Come to think of it, wasn’t Kurisu-chan supposed to be stronger than me? Last time we held an arm-wrestling contest with the ComClub members, I remember losing with an overwhelming difference. (By the way, I lost to all the girls. They all have way too much brute strength).
And yet, when she was strong to an unnatural extent, I was currently able to normally hold her down.
The power I felt from her was the strength of a normal high school girl… no, perhaps even lower. A normal, or feeble young girl’s power.
“Let go of meee!”
Paying no heed to my doubts, Kurisu-chan continued squirming her body.
It was at that moment.
Thanks to her violent movements, her white robe fastened at the front snapped open, making it possible to peer inside. Of course, I was holding Kurisu-chan from behind, so I was unable to take in her form head-on. But at this very moment, we were standing in front of a mirror. The dazzling fragments of glass reflected back what I would see had I been standing in its place.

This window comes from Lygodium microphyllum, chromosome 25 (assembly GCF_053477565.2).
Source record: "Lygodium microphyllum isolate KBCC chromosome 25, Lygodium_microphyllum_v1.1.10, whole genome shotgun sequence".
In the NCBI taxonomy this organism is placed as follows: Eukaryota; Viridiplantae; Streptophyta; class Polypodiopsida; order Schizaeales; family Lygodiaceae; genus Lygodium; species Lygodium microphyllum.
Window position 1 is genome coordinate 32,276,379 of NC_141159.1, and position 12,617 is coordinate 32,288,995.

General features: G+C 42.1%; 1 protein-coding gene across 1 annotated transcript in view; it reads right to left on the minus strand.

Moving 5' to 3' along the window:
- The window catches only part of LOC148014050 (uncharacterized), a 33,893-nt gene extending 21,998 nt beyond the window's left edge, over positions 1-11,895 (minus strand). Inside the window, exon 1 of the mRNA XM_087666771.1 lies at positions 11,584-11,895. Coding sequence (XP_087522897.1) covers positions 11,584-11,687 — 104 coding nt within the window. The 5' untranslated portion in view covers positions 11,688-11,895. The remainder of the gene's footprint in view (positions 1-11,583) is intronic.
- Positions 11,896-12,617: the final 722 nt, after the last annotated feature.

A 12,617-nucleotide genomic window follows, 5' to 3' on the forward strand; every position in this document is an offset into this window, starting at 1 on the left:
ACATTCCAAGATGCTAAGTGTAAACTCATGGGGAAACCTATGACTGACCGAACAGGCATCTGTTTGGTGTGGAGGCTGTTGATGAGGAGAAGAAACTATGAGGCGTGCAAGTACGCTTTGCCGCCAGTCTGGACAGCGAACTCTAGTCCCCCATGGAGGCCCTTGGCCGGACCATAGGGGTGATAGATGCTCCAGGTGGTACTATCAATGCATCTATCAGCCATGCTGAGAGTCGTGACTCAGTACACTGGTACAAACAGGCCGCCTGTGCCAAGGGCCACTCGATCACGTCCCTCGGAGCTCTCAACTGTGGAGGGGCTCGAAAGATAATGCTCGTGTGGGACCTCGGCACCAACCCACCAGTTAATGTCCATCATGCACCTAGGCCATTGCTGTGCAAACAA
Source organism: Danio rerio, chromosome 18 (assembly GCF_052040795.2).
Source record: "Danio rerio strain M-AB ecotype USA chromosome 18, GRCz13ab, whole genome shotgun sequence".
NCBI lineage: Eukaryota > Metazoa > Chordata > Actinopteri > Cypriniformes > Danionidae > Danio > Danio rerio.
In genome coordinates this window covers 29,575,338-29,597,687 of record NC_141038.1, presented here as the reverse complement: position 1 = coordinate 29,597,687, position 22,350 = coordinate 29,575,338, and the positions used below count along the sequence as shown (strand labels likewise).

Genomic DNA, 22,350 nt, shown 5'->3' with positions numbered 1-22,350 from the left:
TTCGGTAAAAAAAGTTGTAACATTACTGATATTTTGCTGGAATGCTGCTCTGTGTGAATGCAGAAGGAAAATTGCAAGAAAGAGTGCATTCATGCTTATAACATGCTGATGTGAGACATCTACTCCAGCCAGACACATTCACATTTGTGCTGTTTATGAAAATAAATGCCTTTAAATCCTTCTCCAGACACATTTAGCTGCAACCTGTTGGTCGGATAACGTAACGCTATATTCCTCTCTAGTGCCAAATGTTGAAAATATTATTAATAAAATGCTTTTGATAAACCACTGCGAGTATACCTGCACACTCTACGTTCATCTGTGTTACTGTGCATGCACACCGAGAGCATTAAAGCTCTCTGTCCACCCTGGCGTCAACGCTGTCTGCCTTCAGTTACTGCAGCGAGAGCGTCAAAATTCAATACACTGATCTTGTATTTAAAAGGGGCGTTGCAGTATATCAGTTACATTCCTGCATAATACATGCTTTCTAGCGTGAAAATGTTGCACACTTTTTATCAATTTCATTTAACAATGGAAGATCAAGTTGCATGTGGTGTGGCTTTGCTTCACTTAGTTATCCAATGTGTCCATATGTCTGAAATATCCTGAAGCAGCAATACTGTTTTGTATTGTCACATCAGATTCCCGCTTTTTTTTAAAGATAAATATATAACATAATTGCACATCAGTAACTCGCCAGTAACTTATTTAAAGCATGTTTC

With a jerk, Kurisu-chan and I froze on the spot.
A number of fragments had fallen on the floor, so it never did come to pass that I saw the entire contents of her robe. Despite that, the interior that did reflect from the mirror fragments that persistently remained… were largely covered by the color of skin. Or rather, completely skin. The missing mirror fragments showed black, but everything else was skin.
… No, let’s stop using ambiguous expressions to escape from reality.
She was naked under the robe.
Stark naked, her socks and shoes the only thing she had on.
An appearance I personally saw as more erotic than pure nudity, nude with socks.
“… Kurisu… chan.”
My own face in the mirror had turned to an expression despairing for the world. As a healthy high school boy, perhaps I should be quivering in delight at this lucky pervert-esque situation of witnessing my junior in the nude; but that joy was overwritten by a far greater despair encroaching on my heart.